Allegations by Kenyan opposition leader Raila Odinga that the electoral system that was being used to transmit results was hacked and manipulated to ensure victory for President Uhuru Kenyatta is likely to heighten tension in the country.
Mr Odinga's decision to invoke the name of the murdered electoral commission IT head, Chris Msando, as he alleged that the election had been stolen will increase the concerns that people, mostly his supporters, have about the credibility of the election.
A group of Kenyan activists, who have been monitoring the elections, have also held a media briefing and presented documents they say are proof of the disparity between the results announced and those transmitted.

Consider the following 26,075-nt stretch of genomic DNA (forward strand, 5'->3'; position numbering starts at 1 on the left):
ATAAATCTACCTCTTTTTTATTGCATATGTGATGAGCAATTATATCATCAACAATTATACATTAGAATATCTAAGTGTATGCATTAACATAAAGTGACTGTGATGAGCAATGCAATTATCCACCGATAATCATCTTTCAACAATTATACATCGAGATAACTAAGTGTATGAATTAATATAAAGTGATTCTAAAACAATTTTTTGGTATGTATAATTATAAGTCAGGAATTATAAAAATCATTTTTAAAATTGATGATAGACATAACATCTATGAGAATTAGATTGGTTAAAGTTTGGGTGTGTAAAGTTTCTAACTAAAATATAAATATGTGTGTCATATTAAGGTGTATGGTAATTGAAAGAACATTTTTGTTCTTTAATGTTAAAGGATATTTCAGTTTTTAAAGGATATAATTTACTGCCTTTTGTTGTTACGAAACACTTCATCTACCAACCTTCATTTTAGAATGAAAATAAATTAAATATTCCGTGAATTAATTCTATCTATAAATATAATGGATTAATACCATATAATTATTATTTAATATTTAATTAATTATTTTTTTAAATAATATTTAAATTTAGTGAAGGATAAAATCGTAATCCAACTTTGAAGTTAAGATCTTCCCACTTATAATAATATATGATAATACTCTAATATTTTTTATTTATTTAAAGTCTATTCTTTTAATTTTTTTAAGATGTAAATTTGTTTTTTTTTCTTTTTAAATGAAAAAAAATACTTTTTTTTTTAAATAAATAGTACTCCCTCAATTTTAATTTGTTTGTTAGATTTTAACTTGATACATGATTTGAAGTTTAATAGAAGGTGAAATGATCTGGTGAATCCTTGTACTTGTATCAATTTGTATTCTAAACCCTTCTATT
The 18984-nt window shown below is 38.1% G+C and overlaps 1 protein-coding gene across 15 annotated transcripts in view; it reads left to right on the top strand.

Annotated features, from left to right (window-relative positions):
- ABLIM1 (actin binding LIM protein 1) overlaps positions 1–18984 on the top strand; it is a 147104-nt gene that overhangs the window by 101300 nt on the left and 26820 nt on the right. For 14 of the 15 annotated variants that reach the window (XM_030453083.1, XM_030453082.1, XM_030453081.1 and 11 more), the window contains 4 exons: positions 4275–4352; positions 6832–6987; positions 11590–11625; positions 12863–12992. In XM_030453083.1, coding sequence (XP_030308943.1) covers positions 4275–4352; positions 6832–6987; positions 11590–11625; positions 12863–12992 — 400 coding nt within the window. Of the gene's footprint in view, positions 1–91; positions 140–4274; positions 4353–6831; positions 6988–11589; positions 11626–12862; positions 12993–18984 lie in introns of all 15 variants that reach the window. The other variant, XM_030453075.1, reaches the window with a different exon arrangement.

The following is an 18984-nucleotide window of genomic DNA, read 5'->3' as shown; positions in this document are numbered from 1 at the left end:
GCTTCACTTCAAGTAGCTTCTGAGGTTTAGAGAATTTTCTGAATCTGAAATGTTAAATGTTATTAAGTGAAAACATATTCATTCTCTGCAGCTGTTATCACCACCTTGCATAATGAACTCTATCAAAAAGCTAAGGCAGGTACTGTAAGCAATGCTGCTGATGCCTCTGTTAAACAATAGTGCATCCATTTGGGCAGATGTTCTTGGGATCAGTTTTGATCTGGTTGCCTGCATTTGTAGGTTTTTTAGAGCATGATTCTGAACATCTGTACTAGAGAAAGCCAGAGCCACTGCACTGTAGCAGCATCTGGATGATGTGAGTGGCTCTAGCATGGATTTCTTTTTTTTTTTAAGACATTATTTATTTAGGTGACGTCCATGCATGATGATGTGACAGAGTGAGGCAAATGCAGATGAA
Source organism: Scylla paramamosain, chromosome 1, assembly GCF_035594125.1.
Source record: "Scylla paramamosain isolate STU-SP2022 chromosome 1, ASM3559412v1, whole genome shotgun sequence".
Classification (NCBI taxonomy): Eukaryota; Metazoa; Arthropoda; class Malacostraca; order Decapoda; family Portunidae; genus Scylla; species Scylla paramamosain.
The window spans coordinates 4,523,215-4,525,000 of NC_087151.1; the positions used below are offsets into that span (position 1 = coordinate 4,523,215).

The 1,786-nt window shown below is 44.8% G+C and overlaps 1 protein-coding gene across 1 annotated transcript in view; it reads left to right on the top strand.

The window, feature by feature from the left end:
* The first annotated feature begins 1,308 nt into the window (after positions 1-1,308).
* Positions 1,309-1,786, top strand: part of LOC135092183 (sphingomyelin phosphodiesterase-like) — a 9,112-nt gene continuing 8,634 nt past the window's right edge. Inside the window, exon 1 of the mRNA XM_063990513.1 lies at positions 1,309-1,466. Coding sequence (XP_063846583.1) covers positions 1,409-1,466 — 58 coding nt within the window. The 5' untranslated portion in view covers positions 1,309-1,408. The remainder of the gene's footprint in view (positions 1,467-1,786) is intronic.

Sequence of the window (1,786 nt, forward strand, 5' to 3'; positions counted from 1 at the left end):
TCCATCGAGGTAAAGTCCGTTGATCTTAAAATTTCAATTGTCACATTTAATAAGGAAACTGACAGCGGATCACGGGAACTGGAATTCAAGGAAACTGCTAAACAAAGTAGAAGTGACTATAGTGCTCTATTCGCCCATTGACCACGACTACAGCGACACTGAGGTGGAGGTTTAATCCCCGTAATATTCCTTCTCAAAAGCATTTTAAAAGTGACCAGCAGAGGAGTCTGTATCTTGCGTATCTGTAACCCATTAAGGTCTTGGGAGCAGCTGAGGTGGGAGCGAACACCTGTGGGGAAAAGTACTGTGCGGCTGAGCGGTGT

These allegations have put the electoral commission - the IEBC - on the spot.
All eyes are on its chairman, Wafula Chebukati, who only hours ago was being praised for overseeing a largely successful voting exercise.
As we reported earlier, the IEBC has since said it will investigate the allegations of hacking.
Now Mr Chebukati, like his predecessors, has the tough task of convincing anxious Kenyans that he is upholding his promise of delivering credible elections.
Kenyatta maintains commanding lead
With about 96% of provisional results in from Kenya's election, President Uhuru Kenyatta is in the lead with 54.36% of the vote, compared with the 44.76% of his main rival Raila Odinga.
That's according to results published by the electoral commission on its website.
Mr Odinga has rejected the result, saying the result has been rigged to give Mr Kenyatta victory.